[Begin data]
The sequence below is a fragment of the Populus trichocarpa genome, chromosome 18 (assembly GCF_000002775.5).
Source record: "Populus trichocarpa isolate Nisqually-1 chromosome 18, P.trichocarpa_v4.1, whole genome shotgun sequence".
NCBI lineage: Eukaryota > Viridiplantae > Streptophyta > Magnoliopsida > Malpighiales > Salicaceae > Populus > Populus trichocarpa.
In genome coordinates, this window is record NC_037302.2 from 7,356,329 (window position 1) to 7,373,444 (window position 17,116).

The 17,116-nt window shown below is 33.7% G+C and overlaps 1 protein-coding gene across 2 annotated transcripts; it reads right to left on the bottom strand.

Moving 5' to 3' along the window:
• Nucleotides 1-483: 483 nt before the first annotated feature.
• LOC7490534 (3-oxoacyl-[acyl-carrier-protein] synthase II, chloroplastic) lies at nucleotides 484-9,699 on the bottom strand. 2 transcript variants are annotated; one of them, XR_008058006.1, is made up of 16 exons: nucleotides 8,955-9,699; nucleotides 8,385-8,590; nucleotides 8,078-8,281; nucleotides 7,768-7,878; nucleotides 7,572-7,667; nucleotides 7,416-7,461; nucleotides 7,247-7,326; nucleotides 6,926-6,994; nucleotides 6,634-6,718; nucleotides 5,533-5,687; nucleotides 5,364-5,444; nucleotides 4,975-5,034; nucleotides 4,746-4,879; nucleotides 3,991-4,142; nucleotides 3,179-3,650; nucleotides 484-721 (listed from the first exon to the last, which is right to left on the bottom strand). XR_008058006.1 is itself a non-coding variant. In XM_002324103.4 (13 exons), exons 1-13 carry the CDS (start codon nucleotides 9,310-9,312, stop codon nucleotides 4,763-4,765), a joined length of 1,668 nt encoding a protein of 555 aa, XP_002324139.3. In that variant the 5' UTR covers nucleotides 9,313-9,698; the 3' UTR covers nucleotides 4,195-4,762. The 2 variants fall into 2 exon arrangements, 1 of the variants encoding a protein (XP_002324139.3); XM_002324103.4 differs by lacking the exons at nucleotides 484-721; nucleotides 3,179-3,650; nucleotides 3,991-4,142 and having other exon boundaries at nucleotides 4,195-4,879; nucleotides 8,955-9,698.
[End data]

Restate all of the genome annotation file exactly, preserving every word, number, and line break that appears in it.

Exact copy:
The sequence below is a fragment of the Populus trichocarpa genome, chromosome 18 (assembly GCF_000002775.5).
Source record: "Populus trichocarpa isolate Nisqually-1 chromosome 18, P.trichocarpa_v4.1, whole genome shotgun sequence".
NCBI lineage: Eukaryota > Viridiplantae > Streptophyta > Magnoliopsida > Malpighiales > Salicaceae > Populus > Populus trichocarpa.
In genome coordinates, this window is record NC_037302.2 from 7,356,329 (window position 1) to 7,373,444 (window position 17,116).

The 17,116-nt window shown below is 33.7% G+C and overlaps 1 protein-coding gene across 2 annotated transcripts; it reads right to left on the bottom strand.

Moving 5' to 3' along the window:
• Nucleotides 1-483: 483 nt before the first annotated feature.
• LOC7490534 (3-oxoacyl-[acyl-carrier-protein] synthase II, chloroplastic) lies at nucleotides 484-9,699 on the bottom strand. 2 transcript variants are annotated; one of them, XR_008058006.1, is made up of 16 exons: nucleotides 8,955-9,699; nucleotides 8,385-8,590; nucleotides 8,078-8,281; nucleotides 7,768-7,878; nucleotides 7,572-7,667; nucleotides 7,416-7,461; nucleotides 7,247-7,326; nucleotides 6,926-6,994; nucleotides 6,634-6,718; nucleotides 5,533-5,687; nucleotides 5,364-5,444; nucleotides 4,975-5,034; nucleotides 4,746-4,879; nucleotides 3,991-4,142; nucleotides 3,179-3,650; nucleotides 484-721 (listed from the first exon to the last, which is right to left on the bottom strand). XR_008058006.1 is itself a non-coding variant. In XM_002324103.4 (13 exons), exons 1-13 carry the CDS (start codon nucleotides 9,310-9,312, stop codon nucleotides 4,763-4,765), a joined length of 1,668 nt encoding a protein of 555 aa, XP_002324139.3. In that variant the 5' UTR covers nucleotides 9,313-9,698; the 3' UTR covers nucleotides 4,195-4,762. The 2 variants fall into 2 exon arrangements, 1 of the variants encoding a protein (XP_002324139.3); XM_002324103.4 differs by lacking the exons at nucleotides 484-721; nucleotides 3,179-3,650; nucleotides 3,991-4,142 and having other exon boundaries at nucleotides 4,195-4,879; nucleotides 8,955-9,698.